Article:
What will my hair look like?
For the first three days, before I could wash my hair, it looked limp and flat. At exactly the 72nd hour, I stepped into the shower, washed with my special shampoo and conditioner and for the first time in my life, my hair still felt smooth and silky. When I dried it, it was feathery soft like I'd been in the hands of a pro. And it didn't frizz out in humidity.
After about a month, I've become used to waking up with hair that's smooth rather than frizzy. I can even brush it. It reminds me of what everyone said after they got Lasik—they couldn't remember what life was like before it. I've almost forgotten the word "frizz" even exists.
How much will this mane miracle set me back?
The keratin solution is expensive, and the price varies according to how much hair you have. Translation: Thick or very long tresses will cost you, both because they use more solution and because it's a time-consuming process for the stylist, who revisits your hair several times and goes over each strand with a flatiron.
The range for the Coppola product is $300 to $500. At other places, I was told that short hair starts at $250. A shoulder-length bob would go for $350. Longer hair could be $400 to $500.
Can I do an at-home keratin treatment?
Yes, but with less dramatic results. Try a brand like Liquid Keratin 30 Day Straight Smooth Strong and Long Treatment ($49 at LiquidKeratin.com).
What's the difference between keratin and Brazilian keratin treatments?
As is the case with waxing and bikinis, the Brazilian version is more extreme. It will make hair straighter than a regular keratin treatment and the results will last longer.
How is a keratin treatment different from a chemical relaxer?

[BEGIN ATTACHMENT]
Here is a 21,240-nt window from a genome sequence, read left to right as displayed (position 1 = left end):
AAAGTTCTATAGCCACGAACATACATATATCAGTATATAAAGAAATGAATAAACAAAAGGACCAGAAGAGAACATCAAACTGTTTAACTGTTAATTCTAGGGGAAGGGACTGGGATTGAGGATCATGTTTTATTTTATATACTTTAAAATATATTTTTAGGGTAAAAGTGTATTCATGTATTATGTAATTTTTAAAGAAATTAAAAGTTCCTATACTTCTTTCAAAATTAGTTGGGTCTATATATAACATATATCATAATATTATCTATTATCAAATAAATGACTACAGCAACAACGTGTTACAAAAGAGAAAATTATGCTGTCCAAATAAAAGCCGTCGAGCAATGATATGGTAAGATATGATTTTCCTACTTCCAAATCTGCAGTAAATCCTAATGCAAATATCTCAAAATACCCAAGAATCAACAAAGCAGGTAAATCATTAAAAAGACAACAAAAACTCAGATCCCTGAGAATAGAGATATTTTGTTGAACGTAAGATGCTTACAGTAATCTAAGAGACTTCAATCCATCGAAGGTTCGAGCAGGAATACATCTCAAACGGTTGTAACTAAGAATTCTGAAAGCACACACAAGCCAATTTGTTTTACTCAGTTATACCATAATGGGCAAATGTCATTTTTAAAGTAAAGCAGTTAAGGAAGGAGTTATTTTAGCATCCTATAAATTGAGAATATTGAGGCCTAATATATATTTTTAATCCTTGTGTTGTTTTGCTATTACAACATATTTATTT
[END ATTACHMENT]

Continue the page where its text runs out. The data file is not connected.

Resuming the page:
Keratin isn't a "relaxer." It's a conditioning treatment that just happens to straighten hair. "With keratin treatments, you're not breaking the inner, cysteine bonds of the hair like you do with the Japanese straightening or relaxing," says Jeannette Graf, a dermatologist in Great Neck, NY. "This is going to make the hair fuller, appear thicker and richer, and make it heavier so it doesn't frizz. This is different because you are painting on liquid keratin to the outside of the follicle."
Will my hair dry quicker?
That's the marketing and stylist claim. My first blow-dry went well—and seemed faster than usual. When I let my hair dry naturally, it was hard to gauge total dryness. But no worries: According to Piet, the treatment is heat-activated, so drying and flat-ironing aren't as harmful as on untreated hair.
Will keratin affect my color?
Piet warned that his clients noticed a difference in hair hue (that it looked brighter). Mine did but it wasn't a bad thing, it wasn't the brassiness I associate with fading color.
Is there any way to tell how straight my hair will be?
It is impossible to gauge how a person's hair will react. Piet told me that I should expect to lose about 20 percent of the curl. Another stylist told me that the treatment wouldn't take away any curl, just the frizz.
My result: My hair was more like 80 percent less curly. When I let it air-dry, it had a loose, loopy wave—nothing like my usual corkscrews and kinks. "The first week, you might feel your hair is more flat," Piet says. However, as hair grows out, the curl may re-assert itself a bit at the root, giving you more lift on top.